His presidential endorsement is never my concern but notice how he called himself the “Appointed Son” of God. I have heard this claim in the past but it is only now that I have any proof. The other troubling (yet expected) fact is that his group boasts of  4 million members in the Philippines alone (plus another 2 million internationally).

Now why should this be a concern can only be answered by a portion of the sermon on the Mount of Olives by the Lord Jesus who is the true Law Giver. Many times in the sermon you will read the Lord Jesus saying, “you have heard…but I say to you”. Moses, in Mt. Sinai, received the Law from God, but the Lord Jesus, as the true Law Giver, referred to the Law and expounded its depth of meaning to His hearers at the Mount of Olives. Let’s now refer to Matthew 7:7-22 below:

7 “Ask, and it will be given to you; seek, and you will find; knock, and it will be opened to you. 8 For everyone who asks receives, and the one who seeks finds, and to the one who knocks it will be opened. 9 Or which one of you, if his son asks him for bread, will give him a stone? 10 Or if he asks for a fish, will give him a serpent? 11 If you then, who are evil, know how to give good gifts to your children, how much more will your Father who is in heaven give good things to those who ask him! 12 “So whatever you wish that others would do to you, do also to them, for this is the Law and the Prophets. 13 “Enter by the narrow gate. For the gate is wide and the way is easy that leads to destruction, and those who enter by it are many. 14 For the gate is narrow and the way is hard that leads to life, and those who find it are few. 15 “Beware of false prophets, who come to you in sheep’s clothing but inwardly are ravenous wolves. 16 You will recognize them by their fruits. Are grapes gathered from thornbushes, or figs from thistles? 17 So, every healthy tree bears good fruit, but the diseased tree bears bad fruit. 18 A healthy tree cannot bear bad fruit, nor can a diseased tree bear good fruit. 19 Every tree that does not bear good fruit is cut down and thrown into the fire. 20 Thus you will recognize them by their fruits. 21 “Not everyone who says to me, ‘Lord, Lord,’ will enter the kingdom of heaven, but the one who does the will of my Father who is in heaven. 22 On that day many will say to me, ‘Lord, Lord, did we not prophesy in your name, and cast out demons in your name, and do many mighty works in your name?’ 23 And then will I declare to them, ‘I never knew you; depart from me, you workers of lawlessness.’”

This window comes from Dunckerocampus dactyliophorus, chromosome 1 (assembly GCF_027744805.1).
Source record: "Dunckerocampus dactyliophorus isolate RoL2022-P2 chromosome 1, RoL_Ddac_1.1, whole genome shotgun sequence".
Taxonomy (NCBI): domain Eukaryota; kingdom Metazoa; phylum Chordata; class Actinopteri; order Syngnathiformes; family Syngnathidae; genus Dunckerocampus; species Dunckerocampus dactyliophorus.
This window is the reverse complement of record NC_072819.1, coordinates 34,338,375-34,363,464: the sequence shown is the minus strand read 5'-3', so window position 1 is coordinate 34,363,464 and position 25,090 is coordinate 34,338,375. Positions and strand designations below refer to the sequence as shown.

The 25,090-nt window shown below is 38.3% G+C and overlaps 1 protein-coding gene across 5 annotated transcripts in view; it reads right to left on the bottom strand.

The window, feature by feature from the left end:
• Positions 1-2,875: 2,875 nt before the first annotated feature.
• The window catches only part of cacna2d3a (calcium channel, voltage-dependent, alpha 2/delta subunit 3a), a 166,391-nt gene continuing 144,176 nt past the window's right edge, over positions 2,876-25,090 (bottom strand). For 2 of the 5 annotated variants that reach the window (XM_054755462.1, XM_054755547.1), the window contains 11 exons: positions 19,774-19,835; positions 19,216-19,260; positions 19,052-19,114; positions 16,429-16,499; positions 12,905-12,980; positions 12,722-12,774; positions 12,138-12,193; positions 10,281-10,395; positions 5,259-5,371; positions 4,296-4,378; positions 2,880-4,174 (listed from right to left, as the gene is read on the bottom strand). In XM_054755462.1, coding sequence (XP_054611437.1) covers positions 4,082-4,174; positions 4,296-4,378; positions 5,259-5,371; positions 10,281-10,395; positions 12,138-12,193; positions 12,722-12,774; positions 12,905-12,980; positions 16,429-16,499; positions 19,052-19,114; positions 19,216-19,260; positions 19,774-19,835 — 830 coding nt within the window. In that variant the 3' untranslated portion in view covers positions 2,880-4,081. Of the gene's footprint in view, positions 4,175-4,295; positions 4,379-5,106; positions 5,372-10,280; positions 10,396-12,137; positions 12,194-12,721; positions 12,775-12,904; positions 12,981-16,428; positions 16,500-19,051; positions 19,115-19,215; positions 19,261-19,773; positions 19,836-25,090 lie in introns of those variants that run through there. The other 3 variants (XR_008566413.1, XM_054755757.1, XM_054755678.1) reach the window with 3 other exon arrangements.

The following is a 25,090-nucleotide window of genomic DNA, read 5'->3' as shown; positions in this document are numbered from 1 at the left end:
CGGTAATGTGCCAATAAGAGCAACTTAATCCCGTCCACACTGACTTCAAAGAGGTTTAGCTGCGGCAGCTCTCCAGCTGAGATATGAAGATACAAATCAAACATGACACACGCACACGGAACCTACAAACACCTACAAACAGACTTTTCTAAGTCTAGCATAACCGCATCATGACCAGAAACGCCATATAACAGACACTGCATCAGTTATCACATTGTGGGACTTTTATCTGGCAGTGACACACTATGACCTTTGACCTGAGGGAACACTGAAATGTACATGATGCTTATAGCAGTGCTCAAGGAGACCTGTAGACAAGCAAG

May I note here the original texts do not have sub-headings which were conveniently inserted in modern translations, and I took the liberty to remove them (except the verse numbers for reference purposes). This will allow us to have good view of context. I would endeavor to go through this section step by step and hopefully, come to the place of  understanding  the difference between the narrow gate-wide gate and hard way-easy way comparisons. Thereafter, grasping the flow of thought leading to identify what kind of false prophets here are being referred to.

The Father’s Good Gift to His Children (verses 7-12). Following through short and indepth exposition on a series of commands pertaining to a righteous way of life, the Lord introduced verses 7-12 regarding the privilege of asking God, and God’s willingness to give the good gifts to His adopted children in Christ (specifically those who believed and received the Lord Jesus Christ referred to as ‘His disciples’). Many Christians commonly refer to these verses as the prayer for needs because of the example given. However, the prayer transcends the physical and indeed helps us comprehend that our most vital needs are spiritual which the Father will never deny – that His disciples be enabled and sustained in doing what is good and lawful to others. No wonder you will ask and you will receive, seek and you will find, knock and the door will be opened – all certainties and assurance that the prayer will definitely be answered.